In the Midwest there were 2 of the banana sandwiches. banana & peanut butter which sometimes had mayonaise or Miracle Whip, and banana & marshmallow whip, sometimes with peanut butter.

My mother made apple crisp, apple pan dowdy, & apple birds nest.

We never heard of the carrot cake w/cream cheese frosting until we hit the MidAtlantic. It was everywhere, there.
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Old 07-19-2011, 09:29 PM
 
Location: Charlotte Girl, currently residing in Miami
149 posts, read 218,416 times
Reputation: 129
good post. Yes, I realized a lot were national crazes, but I had to list them cause that is what was southern to me. Maybe not indiginous (sp) to NC, but so good!!!!
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Old 07-19-2011, 09:44 PM
 
Location: The place where the road & the sky collide
21,858 posts, read 27,133,212 times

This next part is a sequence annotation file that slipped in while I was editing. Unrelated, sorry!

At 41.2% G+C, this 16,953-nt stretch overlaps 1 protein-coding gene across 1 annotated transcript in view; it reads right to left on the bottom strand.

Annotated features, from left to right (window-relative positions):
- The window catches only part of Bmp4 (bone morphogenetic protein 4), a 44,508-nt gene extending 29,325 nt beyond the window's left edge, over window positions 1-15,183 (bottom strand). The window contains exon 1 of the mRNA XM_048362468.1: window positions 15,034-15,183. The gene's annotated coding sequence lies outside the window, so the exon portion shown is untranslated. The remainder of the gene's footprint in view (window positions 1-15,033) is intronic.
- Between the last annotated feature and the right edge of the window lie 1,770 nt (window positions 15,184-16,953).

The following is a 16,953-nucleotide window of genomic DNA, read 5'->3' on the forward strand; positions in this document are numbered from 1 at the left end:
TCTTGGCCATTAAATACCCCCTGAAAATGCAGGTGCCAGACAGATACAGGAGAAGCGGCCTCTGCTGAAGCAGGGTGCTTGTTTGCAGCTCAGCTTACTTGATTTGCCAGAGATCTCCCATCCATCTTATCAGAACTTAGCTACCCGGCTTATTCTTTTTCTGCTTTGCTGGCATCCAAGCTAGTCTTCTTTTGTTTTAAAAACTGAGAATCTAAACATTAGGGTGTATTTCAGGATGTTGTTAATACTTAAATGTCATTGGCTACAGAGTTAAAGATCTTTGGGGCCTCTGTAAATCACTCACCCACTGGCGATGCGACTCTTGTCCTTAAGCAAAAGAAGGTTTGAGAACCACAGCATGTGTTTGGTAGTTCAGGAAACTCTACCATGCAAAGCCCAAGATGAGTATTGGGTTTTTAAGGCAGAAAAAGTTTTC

Reputation: 8929
Quote:
Originally Posted by barbecue_is_a_noun View Post
good post. Yes, I realized a lot were national crazes, but I had to list them cause that is what was southern to me. Maybe not indiginous (sp) to NC, but so good!!!!
I understand. I'm not trying to pick at you. Keep in mind that some of the local recipes came down from the MidAtlantic & then went to the Midwest as the country was settled. (especially the PA Dutch/German recipes) That doesn't mean that some of those really old recipes don't diverge, slightly, because an ingredient might have been scarce somewhere.

Now Depression era food would have been extremely regional. Have any of those? (I know that they won't be fancy. . .)